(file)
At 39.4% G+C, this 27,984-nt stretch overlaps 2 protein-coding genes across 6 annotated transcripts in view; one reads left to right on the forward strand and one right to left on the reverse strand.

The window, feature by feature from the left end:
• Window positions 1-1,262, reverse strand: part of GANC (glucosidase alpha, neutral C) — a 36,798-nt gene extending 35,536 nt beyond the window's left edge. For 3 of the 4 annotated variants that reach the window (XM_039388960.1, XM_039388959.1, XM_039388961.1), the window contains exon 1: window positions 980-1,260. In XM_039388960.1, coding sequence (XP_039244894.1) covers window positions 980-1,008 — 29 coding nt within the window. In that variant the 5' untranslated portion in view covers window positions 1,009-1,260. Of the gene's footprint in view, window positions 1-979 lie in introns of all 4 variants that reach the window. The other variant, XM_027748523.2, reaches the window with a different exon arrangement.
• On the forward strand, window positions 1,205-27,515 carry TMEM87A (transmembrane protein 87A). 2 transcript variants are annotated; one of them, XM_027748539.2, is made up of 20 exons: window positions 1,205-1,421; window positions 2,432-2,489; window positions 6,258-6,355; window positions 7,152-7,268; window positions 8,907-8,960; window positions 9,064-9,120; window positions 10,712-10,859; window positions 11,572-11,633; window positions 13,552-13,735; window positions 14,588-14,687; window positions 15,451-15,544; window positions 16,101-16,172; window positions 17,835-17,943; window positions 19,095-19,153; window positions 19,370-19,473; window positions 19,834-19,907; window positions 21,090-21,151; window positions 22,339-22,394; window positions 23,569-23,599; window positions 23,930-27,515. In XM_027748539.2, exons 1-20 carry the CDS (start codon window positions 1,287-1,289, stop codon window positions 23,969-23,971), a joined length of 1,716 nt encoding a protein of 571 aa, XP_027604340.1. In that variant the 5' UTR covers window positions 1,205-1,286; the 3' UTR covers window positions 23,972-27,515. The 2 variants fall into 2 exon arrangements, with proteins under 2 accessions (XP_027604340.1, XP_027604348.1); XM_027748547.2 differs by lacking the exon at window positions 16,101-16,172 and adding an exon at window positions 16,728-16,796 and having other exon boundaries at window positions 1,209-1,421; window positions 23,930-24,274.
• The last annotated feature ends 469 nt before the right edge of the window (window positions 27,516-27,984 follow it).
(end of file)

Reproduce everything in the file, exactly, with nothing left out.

At 39.4% G+C, this 27,984-nt stretch overlaps 2 protein-coding genes across 6 annotated transcripts in view; one reads left to right on the forward strand and one right to left on the reverse strand.

The window, feature by feature from the left end:
• Window positions 1-1,262, reverse strand: part of GANC (glucosidase alpha, neutral C) — a 36,798-nt gene extending 35,536 nt beyond the window's left edge. For 3 of the 4 annotated variants that reach the window (XM_039388960.1, XM_039388959.1, XM_039388961.1), the window contains exon 1: window positions 980-1,260. In XM_039388960.1, coding sequence (XP_039244894.1) covers window positions 980-1,008 — 29 coding nt within the window. In that variant the 5' untranslated portion in view covers window positions 1,009-1,260. Of the gene's footprint in view, window positions 1-979 lie in introns of all 4 variants that reach the window. The other variant, XM_027748523.2, reaches the window with a different exon arrangement.
• On the forward strand, window positions 1,205-27,515 carry TMEM87A (transmembrane protein 87A). 2 transcript variants are annotated; one of them, XM_027748539.2, is made up of 20 exons: window positions 1,205-1,421; window positions 2,432-2,489; window positions 6,258-6,355; window positions 7,152-7,268; window positions 8,907-8,960; window positions 9,064-9,120; window positions 10,712-10,859; window positions 11,572-11,633; window positions 13,552-13,735; window positions 14,588-14,687; window positions 15,451-15,544; window positions 16,101-16,172; window positions 17,835-17,943; window positions 19,095-19,153; window positions 19,370-19,473; window positions 19,834-19,907; window positions 21,090-21,151; window positions 22,339-22,394; window positions 23,569-23,599; window positions 23,930-27,515. In XM_027748539.2, exons 1-20 carry the CDS (start codon window positions 1,287-1,289, stop codon window positions 23,969-23,971), a joined length of 1,716 nt encoding a protein of 571 aa, XP_027604340.1. In that variant the 5' UTR covers window positions 1,205-1,286; the 3' UTR covers window positions 23,972-27,515. The 2 variants fall into 2 exon arrangements, with proteins under 2 accessions (XP_027604340.1, XP_027604348.1); XM_027748547.2 differs by lacking the exon at window positions 16,101-16,172 and adding an exon at window positions 16,728-16,796 and having other exon boundaries at window positions 1,209-1,421; window positions 23,930-24,274.
• The last annotated feature ends 469 nt before the right edge of the window (window positions 27,516-27,984 follow it).